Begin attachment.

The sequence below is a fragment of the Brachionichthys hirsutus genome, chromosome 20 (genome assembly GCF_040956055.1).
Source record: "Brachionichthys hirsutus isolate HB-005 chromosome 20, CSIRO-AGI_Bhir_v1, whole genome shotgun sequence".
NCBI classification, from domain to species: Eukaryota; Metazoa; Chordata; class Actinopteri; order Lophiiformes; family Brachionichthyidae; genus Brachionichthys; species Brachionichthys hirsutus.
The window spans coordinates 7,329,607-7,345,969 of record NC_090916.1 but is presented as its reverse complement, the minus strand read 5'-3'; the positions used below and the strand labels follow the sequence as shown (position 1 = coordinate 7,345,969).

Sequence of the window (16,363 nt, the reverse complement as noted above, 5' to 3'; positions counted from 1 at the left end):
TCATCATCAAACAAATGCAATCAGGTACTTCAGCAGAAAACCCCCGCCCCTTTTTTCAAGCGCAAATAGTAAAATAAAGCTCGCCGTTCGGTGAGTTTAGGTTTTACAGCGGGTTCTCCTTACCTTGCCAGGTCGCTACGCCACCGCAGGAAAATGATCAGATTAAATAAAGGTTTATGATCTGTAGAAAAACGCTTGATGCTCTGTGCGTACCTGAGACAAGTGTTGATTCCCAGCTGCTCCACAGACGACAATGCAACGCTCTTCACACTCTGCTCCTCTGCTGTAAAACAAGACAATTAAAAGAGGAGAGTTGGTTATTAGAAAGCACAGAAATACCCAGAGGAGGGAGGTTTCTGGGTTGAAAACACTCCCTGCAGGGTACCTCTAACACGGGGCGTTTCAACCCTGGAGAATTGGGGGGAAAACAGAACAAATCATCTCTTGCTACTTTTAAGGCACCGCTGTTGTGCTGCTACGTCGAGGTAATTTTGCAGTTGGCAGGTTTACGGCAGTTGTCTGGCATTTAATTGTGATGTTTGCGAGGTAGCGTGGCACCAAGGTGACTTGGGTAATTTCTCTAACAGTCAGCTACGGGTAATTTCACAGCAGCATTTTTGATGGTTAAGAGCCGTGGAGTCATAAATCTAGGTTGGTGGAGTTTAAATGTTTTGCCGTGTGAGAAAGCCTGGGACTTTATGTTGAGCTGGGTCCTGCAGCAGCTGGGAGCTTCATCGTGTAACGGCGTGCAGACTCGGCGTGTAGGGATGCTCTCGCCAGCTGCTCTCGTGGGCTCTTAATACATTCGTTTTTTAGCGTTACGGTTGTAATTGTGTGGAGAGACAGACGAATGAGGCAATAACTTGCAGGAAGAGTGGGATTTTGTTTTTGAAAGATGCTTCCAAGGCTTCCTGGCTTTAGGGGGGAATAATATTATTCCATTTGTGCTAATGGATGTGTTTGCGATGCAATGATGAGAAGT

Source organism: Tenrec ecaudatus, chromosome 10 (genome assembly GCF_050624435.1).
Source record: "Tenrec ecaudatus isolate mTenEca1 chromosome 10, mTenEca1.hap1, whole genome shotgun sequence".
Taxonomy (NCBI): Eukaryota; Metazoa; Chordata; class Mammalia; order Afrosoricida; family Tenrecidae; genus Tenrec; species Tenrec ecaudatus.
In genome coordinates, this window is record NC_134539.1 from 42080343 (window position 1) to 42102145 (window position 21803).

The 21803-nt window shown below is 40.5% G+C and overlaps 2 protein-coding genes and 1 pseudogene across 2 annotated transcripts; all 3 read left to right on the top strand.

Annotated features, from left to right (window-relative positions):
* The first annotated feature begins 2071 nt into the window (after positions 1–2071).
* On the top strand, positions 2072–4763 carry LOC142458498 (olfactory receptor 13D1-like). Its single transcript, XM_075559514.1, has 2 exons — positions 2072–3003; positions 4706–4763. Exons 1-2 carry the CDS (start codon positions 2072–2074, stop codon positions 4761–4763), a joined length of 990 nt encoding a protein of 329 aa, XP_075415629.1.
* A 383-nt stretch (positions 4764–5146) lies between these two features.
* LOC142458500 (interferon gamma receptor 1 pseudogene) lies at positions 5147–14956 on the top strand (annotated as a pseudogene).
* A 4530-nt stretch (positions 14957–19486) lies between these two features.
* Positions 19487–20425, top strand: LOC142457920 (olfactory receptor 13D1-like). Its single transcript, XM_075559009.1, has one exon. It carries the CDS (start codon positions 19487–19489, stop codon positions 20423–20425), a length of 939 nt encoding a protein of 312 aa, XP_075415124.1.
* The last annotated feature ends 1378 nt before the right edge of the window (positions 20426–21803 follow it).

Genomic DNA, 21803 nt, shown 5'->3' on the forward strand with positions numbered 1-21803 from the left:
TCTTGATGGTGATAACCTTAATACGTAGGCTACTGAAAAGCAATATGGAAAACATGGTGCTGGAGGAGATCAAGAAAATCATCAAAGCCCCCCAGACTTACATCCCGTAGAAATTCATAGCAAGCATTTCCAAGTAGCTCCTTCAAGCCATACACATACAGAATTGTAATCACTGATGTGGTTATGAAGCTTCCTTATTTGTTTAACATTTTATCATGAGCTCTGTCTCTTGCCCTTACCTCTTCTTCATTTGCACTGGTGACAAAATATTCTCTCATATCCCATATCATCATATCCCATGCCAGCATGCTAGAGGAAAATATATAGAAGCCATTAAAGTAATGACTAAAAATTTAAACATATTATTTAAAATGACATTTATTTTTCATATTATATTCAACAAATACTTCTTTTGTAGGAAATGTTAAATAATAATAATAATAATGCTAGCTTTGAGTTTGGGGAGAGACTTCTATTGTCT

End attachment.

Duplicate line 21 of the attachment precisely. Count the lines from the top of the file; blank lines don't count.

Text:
TCTTGATGGTGATAACCTTAATACGTAGGCTACTGAAAAGCAATATGGAAAACATGGTGCTGGAGGAGATCAAGAAAATCATCAAAGCCCCCCAGACTTACATCCCGTAGAAATTCATAGCAAGCATTTCCAAGTAGCTCCTTCAAGCCATACACATACAGAATTGTAATCACTGATGTGGTTATGAAGCTTCCTTATTTGTTTAACATTTTATCATGAGCTCTGTCTCTTGCCCTTACCTCTTCTTCATTTGCACTGGTGACAAAATATTCTCTCATATCCCATATCATCATATCCCATGCCAGCATGCTAGAGGAAAATATATAGAAGCCATTAAAGTAATGACTAAAAATTTAAACATATTATTTAAAATGACATTTATTTTTCATATTATATTCAACAAATACTTCTTTTGTAGGAAATGTTAAATAATAATAATAATAATGCTAGCTTTGAGTTTGGGGAGAGACTTCTATTGTCT